The sun blared insistently through the slats of my blinds, falling onto my pillow and comforter.
As soon as I was reasonably conscious, it hurt. I was to live another day, another day that I didn't want.
Friends had called and sent all kinds of messages for days; I found myself unable to care.
After fourteen hours, I could no longer go back to sleep, so I got up. Skipping over the door to the bathroom, I continued on to the living room and slumped into the pillows.
Suddenly, emotional pain spiked into my existence. Though it was unexpected, familiarity forced me to accept the staggering stabs that struck my chest and radiated outward. I waited for warm, soothing tears, but I hadn't any left to shed. And so I sat, feeling raw and fragmented.
The phone rang, but I felt frozen. The urgent voicemail echoed throughout the house that was void of the living.
"Sarah. Don't worry, okay? Just call so everyone knows you're okay. I'll talk to you later – bye."
I continued to stare at the wall. Eventually, someone would come. I wouldn't admit it, but I needed someone. My speculations held that it would be too little, too late.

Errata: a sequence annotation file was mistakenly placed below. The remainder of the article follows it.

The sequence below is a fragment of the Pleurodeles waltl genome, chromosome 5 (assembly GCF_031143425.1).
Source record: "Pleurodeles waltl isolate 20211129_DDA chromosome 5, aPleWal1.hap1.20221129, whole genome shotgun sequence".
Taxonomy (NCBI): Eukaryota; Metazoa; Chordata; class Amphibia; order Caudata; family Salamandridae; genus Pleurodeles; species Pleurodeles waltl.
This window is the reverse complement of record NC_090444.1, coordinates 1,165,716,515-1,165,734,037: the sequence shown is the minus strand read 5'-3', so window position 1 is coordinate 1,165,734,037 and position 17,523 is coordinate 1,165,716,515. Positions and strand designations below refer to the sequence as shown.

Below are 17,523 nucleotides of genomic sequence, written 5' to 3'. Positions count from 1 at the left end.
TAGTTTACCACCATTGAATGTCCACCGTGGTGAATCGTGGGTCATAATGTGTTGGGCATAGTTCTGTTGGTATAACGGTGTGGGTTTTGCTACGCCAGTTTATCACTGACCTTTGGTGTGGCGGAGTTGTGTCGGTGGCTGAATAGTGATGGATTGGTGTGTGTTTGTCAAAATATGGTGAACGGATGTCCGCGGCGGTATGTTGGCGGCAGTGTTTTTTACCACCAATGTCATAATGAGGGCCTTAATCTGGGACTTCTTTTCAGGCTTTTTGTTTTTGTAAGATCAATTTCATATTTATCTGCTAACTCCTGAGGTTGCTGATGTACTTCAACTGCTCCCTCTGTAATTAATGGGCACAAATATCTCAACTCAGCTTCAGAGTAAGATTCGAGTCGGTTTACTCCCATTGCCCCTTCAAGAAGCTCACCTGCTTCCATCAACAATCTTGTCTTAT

Some of them tried, but none understood. Someone out there did, I knew, but they were just that – there, and not here.
I sat there for a long time – not eating, not dressing, nor bathing, nor anything but breathing and struggling to keep in one piece. I feel over many times and wept for relief of any sort. I wanted to fade out, like a dying diode, a star fading from the suffocating dark of the night sky.
It was darkening even now, navy staining the world I could see. It introduced a powerful emptiness.
The phone rang again, and again I let it go to voicemail. The caller left a message.
"Sarah…" there was a long pause. "I believe you."
I raised my head in answer.
Since then, the road has been long and at times arduous. But with time, the pain, the sorrow left me – faded like a forgotten star.